One month later, in December 2020, Vneshtekhsnab finally asked the Iranians to contact the “carrier’s representative,” a man named Grigory Tatar, at According to previously leaked data, a man with this name and email address worked at two customs and export logistics companies until at least 2021.

Given that airship was to be transported by sea, Vneshtekhsnab inquired whether the carrier ship would have an armed escort. The company also asked whether it would be trackable by GPS; ships belonging to the Iranian-Russian “ghost fleet” usually turn off their transponders to make themselves more difficult to track. After discussing the bill of lading and the customs clearance, Irina Ponomareva told Sahara Thunder that the shipment would cost 91,000 euros (about $98,700), not including the helium.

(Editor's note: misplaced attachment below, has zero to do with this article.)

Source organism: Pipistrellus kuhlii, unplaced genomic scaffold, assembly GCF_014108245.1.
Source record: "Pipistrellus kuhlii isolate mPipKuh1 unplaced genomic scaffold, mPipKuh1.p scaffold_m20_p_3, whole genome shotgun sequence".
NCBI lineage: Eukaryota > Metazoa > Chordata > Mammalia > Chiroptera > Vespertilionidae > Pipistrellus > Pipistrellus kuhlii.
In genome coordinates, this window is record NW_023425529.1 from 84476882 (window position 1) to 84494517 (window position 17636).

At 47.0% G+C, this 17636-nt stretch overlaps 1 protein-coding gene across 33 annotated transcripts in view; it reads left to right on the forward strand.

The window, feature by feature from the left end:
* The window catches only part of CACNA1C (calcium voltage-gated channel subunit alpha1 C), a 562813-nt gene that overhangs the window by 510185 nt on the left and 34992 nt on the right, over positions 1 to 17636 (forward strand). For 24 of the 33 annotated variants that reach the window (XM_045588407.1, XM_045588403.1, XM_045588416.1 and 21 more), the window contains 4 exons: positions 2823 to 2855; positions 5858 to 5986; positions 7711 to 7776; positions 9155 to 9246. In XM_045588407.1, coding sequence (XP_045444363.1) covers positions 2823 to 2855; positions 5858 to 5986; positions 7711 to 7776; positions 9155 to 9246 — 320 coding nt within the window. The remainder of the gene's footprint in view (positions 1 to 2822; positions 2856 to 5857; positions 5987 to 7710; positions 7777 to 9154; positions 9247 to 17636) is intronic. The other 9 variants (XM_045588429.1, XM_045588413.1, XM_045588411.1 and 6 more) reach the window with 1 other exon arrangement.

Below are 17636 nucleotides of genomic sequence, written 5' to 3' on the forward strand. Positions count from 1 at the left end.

In May 2022, after Russia’s full-scale invasion of Ukraine, the companies’ communications resumed. This time, the Iranian side asked DKBA to send “refurbished equipment along with the airship shell.” It was ultimately decided to send the cargo by sea again, with the Iranian side agreeing to “receive” the shipment at the Anzali Port in northern Iran.

Almost one year later, on April 17, 2023, Vneshtekhsnab wrote to the Iranians again. Because of tightened export regulations following the start of the full-scale war in Ukraine, it warned, there would be more “delays in delivering parts for the Damavand complex.” Ponomareva explained that after March 9, 2022, when the Russian government had finalized its list of products and equipment temporarily banned for export, communicating with state licensing authorities had become “significantly more complicated.” Under the new rules, she said, Vneshtekhsnab was required to get new documents from the Chamber of Commerce and Industry.